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I have some general confusion about TLS protocol. One question is about session id. Should a session id inside the TLS hellomessage have a session id length field? I do not read anything about it in the request for comments on TLS. If there a client is not resuming a prior session then it says it should remain 'empty'. What does that mean? Perhaps id session length (itself a 1 byte field) of zero, followed by no session id field? Or a session id field with zero byte? Or should I remove the session id fields completely?

Additionally in this question https://stackoverflow.com/questions/35361617/how-to-format-a-tls-record-to-be-sent-with-winsock-for-https I have received TLS fatal alerts 70, regardless of the protocol combinations I offer? If I reverse the byte ordering of the plain text I get a fatal alert for 10?

Any help is appreciated.

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There are three (soon four) versions of TLS, each with its own RFC (plus a retrospective historical one for SSLv3), but at the basic record level for unencrypted records -- which is, initial handshake records through first CCS or alert -- they are the same.

RFC5246 for TLSv1.2 in the section on ClientHello defines at the top of page 41 that structure (ClientHello) to include SessionID session_id. Similarly for ServerHello at the bottom of page 42. Note that HelloRequest is also classified as a hello message (and a handshake message) but does not contain a session_id or indeed any body at all. SessionID is defined on page 40 as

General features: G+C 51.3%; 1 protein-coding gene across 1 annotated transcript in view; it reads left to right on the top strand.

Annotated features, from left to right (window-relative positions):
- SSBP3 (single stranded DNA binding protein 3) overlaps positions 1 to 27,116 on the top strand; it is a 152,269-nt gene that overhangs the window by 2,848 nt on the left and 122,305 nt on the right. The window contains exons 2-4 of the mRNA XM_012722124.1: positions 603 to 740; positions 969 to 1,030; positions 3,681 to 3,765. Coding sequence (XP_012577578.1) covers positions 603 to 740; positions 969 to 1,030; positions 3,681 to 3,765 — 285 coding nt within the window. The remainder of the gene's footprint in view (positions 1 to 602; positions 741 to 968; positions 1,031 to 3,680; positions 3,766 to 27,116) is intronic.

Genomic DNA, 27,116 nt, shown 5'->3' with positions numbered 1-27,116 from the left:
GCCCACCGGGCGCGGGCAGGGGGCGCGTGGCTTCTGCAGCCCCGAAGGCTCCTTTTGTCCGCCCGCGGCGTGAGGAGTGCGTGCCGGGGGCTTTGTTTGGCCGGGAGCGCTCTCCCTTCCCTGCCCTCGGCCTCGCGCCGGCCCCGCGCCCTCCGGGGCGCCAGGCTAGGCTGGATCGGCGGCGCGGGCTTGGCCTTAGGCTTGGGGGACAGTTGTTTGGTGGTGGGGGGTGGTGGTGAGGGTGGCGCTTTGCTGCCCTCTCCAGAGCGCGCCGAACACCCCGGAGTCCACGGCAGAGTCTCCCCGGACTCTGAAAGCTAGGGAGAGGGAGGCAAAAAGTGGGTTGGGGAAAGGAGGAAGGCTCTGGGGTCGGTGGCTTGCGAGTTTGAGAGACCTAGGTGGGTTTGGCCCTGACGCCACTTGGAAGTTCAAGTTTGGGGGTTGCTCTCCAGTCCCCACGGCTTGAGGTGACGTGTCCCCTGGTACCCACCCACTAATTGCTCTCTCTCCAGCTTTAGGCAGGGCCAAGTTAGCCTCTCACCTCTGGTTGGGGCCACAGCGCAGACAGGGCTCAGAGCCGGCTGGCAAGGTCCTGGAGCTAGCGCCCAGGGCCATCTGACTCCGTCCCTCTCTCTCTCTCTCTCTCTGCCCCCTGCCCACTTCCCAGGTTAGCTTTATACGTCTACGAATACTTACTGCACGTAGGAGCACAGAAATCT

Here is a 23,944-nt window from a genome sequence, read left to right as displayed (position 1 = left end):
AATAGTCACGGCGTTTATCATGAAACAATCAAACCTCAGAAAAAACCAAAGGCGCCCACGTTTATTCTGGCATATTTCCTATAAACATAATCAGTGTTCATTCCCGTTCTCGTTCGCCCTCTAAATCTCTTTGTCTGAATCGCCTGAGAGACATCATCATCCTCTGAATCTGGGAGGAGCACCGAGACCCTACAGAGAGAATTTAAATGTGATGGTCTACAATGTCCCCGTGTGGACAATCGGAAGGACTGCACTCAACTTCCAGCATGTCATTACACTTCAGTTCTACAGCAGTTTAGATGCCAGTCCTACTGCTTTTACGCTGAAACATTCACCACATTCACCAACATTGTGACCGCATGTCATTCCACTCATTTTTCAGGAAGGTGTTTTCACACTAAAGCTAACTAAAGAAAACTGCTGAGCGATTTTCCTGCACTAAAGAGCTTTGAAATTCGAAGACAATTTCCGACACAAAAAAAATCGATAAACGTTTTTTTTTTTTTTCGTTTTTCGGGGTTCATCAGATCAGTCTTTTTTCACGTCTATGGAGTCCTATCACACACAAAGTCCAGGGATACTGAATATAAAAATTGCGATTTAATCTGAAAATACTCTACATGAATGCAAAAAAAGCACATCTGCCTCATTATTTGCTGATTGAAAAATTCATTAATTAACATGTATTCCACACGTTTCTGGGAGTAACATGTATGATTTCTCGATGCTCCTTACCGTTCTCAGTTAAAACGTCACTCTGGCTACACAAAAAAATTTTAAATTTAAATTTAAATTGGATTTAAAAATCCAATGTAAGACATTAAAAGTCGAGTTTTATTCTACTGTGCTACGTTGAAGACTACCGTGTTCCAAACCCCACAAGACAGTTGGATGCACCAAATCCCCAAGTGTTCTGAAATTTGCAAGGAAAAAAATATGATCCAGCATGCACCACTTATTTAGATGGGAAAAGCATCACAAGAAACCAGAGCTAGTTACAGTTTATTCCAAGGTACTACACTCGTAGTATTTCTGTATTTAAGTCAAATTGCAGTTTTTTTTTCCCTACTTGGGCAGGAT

opaque SessionID<0..32>;

You should recognize that syntax as a variable-length vector previously explained in 4.3 which also explains how the length prefix of every variable-length vector works.

'Empty' means no bytes in the value i.e. a length of zero, encoded as a length prefix of zero followed by no (or equivalently not any) content. If you think about the encodings defined in section 4 it is obvious that you cannot omit a field from a fixed structure; some (not all) variable-length fields can be empty, and some (only some) structures have variants where you use only the fields of the one variant applicable in a given situation as specified. However, the extension field in Client or Server Hello is defined as a variable-length sequence of items each of which begins with an explicit (2-byte) type, so you can include or omit, and reorder, extension items within the extensions field -- at least for encoding; whether a peer will accept a set of extensions is up to that peer.

If you want to implement TLS you really need to understand the applicable RFC(s) for the version(s) you want 2246/4346/5246, plus several related ones like 3546/4366/6066 for extensions, maybe 4492 (and SEC1 etc) for ECC, maybe added suites like 5288/5289 for GCM, etc.

  • Are parts of the record encoded in ascii or simply as numbers? – marshal craft Feb 17 '16 at 11:47
  • @marshalcraft A generic record (headers) no. The optional extensions in ClientHello and ServerHello include Server Name Indication (SNI) which contains DNS name(s) which are a subset of ASCII defined by DNS standards, and Application Layer Protocol Negotiation (ALPN) which contains names that are formally opaque but all actually registered names are short ASCII strings. – dave_thompson_085 Feb 18 '16 at 18:09

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